How the Universe Got Its Spots Diary of a Finite Time in a Finite Space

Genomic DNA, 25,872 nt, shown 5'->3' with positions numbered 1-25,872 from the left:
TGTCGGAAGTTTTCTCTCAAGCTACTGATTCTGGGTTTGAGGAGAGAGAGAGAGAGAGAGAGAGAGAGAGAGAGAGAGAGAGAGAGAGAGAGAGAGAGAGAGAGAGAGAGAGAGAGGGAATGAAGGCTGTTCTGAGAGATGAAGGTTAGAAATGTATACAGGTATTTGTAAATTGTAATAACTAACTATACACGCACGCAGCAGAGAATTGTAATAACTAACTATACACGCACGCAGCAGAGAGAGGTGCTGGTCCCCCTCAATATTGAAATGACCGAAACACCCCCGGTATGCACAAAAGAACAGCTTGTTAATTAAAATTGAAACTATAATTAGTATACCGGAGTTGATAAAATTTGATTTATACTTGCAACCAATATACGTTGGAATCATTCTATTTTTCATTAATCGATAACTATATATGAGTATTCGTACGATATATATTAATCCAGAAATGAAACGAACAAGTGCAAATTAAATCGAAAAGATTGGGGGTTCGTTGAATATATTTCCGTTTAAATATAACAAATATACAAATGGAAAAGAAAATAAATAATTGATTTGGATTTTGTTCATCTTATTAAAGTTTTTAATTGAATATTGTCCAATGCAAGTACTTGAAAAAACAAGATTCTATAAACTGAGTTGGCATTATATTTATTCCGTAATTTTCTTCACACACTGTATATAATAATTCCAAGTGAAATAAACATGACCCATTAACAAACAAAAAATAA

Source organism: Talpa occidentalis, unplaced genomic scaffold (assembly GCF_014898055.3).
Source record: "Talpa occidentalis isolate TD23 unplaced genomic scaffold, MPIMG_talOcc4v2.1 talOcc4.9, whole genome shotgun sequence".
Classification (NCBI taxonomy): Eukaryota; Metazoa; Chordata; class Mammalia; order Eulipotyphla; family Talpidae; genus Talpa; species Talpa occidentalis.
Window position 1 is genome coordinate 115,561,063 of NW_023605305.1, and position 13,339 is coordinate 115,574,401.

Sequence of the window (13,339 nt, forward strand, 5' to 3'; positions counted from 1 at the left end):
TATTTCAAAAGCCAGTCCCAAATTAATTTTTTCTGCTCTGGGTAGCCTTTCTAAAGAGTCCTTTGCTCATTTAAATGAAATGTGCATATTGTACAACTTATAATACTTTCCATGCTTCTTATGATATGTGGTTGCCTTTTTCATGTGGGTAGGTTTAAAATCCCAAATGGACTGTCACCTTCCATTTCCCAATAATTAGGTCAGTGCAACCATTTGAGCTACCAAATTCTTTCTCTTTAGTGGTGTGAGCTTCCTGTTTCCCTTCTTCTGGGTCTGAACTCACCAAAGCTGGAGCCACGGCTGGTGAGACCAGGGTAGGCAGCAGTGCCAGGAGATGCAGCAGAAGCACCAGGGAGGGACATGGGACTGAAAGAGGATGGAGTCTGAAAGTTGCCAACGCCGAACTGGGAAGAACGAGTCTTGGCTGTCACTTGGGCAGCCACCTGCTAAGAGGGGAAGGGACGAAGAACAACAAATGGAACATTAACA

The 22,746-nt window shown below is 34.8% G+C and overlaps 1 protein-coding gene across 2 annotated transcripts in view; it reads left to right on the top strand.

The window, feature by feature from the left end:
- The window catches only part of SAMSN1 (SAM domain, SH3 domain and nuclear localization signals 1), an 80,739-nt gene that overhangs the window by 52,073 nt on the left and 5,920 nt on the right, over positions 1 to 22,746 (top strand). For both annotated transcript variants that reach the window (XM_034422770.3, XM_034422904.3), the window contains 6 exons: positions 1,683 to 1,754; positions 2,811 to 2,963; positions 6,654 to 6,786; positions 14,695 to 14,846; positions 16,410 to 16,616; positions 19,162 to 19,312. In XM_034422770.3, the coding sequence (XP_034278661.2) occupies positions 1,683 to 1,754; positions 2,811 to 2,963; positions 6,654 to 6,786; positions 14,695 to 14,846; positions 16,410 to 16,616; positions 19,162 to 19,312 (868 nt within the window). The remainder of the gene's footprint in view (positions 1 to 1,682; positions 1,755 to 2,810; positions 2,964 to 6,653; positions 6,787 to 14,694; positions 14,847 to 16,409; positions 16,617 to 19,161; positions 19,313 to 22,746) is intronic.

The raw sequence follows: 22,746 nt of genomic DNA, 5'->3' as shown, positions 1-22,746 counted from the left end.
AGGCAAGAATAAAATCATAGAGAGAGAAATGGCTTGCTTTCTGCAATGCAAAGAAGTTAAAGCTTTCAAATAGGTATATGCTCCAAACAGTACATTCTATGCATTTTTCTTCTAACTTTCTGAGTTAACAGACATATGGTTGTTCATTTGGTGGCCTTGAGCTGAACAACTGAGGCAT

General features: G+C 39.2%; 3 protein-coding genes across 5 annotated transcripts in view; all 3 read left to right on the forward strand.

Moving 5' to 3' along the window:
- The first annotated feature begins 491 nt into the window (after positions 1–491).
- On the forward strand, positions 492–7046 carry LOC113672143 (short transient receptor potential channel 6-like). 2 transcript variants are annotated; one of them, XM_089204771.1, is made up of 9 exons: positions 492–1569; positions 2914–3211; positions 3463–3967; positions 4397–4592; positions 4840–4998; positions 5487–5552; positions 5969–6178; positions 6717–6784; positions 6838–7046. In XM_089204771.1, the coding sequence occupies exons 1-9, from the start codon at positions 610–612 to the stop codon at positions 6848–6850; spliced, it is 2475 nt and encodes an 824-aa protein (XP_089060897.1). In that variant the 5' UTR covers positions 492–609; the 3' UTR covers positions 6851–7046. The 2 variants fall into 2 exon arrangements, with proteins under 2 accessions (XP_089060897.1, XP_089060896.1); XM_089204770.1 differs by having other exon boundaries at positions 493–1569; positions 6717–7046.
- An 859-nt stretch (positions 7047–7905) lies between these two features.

Ws how the pattern of hot How the PDFEPUBand cold spots left over from the big bang may one day reveal the size and shape of the cosmos She does so with such originality lucidity and even poetry that How the Universe Got Its Spots becomes a thrilling and deeply personal communication between a scientist and the lay reade. Originally published on my blog here in October 2002It is not generally speaking usual for modern science books to be concerned with the private lives of their authors even though it is inevitable that the scientific work that they have done will have been influenced by this This is a result of the idea that scientific ideas should be valid without any cultural context but the anecdotes which litter popular science books demonstrate how important some subjectivity is for interesting the reader few people read textbooks for pleasure An excellent example is Pais Subtle is the Lord which is a biography of Einstein which places eual emphasis on his life story and an explanation of his ideasHow the Universe Got Its Spots is based on a series of letters written by cosmologist Janna Levin to her mother which seek to explain her work I don t know how much Levin s mother already knew but the letters don t presuppose significant amounts of scientific and mathematical education which makes even writing the letters in the first place uite a brave thing to do a parent is a far difficult audience than some unknown reader The letters also contain details of her personal life over a two year period a diary of the gradual breakdown of Levin s relationship with musician WarrenLevin s work is in the topology of cosmology trying to come up with possible descriptions of the large scale shape and structure of the universe This may be discernible as patterns in such measurements as the COBE map of variations in the cosmic background radiation The ideas which are introduced to explain this include a fair amount of topology which is one of the entertaining branches of mathematics The explanations of the ideas behind Levin s work are clear and simple though as someone who has studied topology I might well not be a good judgeIt is for the combination of the science and the personal history that readers will pick up How the Universe Got Its Spots however The way that the two are put together makes the book reminiscent of a novel which was a bestseller a few years ago Sophie s World by Jostein Gaardner That book though intended to introduce children to philosophy was enjoyed by large numbers of adults and if you liked it you are pretty certain to like this